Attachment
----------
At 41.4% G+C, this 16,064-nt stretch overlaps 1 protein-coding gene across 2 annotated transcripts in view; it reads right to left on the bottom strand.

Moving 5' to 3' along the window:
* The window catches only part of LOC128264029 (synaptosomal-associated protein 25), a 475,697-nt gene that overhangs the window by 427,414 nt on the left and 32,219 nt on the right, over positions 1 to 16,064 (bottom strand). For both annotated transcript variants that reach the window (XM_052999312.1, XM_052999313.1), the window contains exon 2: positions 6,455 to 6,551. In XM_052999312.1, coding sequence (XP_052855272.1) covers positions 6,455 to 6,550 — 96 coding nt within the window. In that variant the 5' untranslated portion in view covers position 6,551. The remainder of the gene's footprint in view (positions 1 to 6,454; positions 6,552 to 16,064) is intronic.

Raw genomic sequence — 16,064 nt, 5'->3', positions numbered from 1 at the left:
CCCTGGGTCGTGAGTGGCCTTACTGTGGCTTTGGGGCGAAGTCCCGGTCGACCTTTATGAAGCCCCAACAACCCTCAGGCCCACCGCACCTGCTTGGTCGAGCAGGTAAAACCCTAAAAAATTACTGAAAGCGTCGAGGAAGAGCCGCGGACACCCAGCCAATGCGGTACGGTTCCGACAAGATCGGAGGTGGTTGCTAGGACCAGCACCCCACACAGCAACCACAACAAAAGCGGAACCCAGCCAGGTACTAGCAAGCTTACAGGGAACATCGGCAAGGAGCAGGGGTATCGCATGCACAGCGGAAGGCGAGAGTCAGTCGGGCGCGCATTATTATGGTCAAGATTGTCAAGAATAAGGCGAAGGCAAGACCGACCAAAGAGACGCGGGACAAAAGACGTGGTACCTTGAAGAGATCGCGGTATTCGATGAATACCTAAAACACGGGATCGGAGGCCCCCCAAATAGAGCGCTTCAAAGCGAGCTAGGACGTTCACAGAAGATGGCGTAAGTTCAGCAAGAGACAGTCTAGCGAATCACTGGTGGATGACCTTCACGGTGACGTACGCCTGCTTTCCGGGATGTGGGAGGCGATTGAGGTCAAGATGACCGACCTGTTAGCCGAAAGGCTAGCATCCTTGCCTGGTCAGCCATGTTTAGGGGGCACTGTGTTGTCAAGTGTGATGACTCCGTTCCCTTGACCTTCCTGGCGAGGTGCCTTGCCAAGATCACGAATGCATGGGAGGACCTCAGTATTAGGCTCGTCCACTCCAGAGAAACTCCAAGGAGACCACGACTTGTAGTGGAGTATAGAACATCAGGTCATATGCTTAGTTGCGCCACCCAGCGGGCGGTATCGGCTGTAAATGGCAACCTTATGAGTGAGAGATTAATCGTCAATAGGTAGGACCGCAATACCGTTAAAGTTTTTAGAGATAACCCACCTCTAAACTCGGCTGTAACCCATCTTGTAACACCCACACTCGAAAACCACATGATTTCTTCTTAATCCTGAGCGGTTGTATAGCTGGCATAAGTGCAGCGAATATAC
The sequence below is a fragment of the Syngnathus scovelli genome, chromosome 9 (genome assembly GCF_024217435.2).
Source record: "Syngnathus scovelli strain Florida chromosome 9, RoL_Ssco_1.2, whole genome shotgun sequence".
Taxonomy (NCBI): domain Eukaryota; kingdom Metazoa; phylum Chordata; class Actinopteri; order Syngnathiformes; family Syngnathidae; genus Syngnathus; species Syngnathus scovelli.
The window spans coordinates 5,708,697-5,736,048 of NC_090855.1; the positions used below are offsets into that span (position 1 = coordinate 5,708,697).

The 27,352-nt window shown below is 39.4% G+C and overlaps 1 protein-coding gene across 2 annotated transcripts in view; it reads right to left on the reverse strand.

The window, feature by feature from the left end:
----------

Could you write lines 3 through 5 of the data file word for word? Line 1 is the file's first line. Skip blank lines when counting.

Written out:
* The window catches only part of LOC128264029 (synaptosomal-associated protein 25), a 475,697-nt gene that overhangs the window by 427,414 nt on the left and 32,219 nt on the right, over positions 1 to 16,064 (bottom strand). For both annotated transcript variants that reach the window (XM_052999312.1, XM_052999313.1), the window contains exon 2: positions 6,455 to 6,551. In XM_052999312.1, coding sequence (XP_052855272.1) covers positions 6,455 to 6,550 — 96 coding nt within the window. In that variant the 5' untranslated portion in view covers position 6,551. The remainder of the gene's footprint in view (positions 1 to 6,454; positions 6,552 to 16,064) is intronic.

Raw genomic sequence — 16,064 nt, 5'->3', positions numbered from 1 at the left:
CCCTGGGTCGTGAGTGGCCTTACTGTGGCTTTGGGGCGAAGTCCCGGTCGACCTTTATGAAGCCCCAACAACCCTCAGGCCCACCGCACCTGCTTGGTCGAGCAGGTAAAACCCTAAAAAATTACTGAAAGCGTCGAGGAAGAGCCGCGGACACCCAGCCAATGCGGTACGGTTCCGACAAGATCGGAGGTGGTTGCTAGGACCAGCACCCCACACAGCAACCACAACAAAAGCGGAACCCAGCCAGGTACTAGCAAGCTTACAGGGAACATCGGCAAGGAGCAGGGGTATCGCATGCACAGCGGAAGGCGAGAGTCAGTCGGGCGCGCATTATTATGGTCAAGATTGTCAAGAATAAGGCGAAGGCAAGACCGACCAAAGAGACGCGGGACAAAAGACGTGGTACCTTGAAGAGATCGCGGTATTCGATGAATACCTAAAACACGGGATCGGAGGCCCCCCAAATAGAGCGCTTCAAAGCGAGCTAGGACGTTCACAGAAGATGGCGTAAGTTCAGCAAGAGACAGTCTAGCGAATCACTGGTGGATGACCTTCACGGTGACGTACGCCTGCTTTCCGGGATGTGGGAGGCGATTGAGGTCAAGATGACCGACCTGTTAGCCGAAAGGCTAGCATCCTTGCCTGGTCAGCCATGTTTAGGGGGCACTGTGTTGTCAAGTGTGATGACTCCGTTCCCTTGACCTTCCTGGCGAGGTGCCTTGCCAAGATCACGAATGCATGGGAGGACCTCAGTATTAGGCTCGTCCACTCCAGAGAAACTCCAAGGAGACCACGACTTGTAGTGGAGTATAGAACATCAGGTCATATGCTTAGTTGCGCCACCCAGCGGGCGGTATCGGCTGTAAATGGCAACCTTATGAGTGAGAGATTAATCGTCAATAGGTAGGACCGCAATACCGTTAAAGTTTTTAGAGATAACCCACCTCTAAACTCGGCTGTAACCCATCTTGTAACACCCACACTCGAAAACCACATGATTTCTTCTTAATCCTGAGCGGTTGTATAGCTGGCATAAGTGCAGCGAATATAC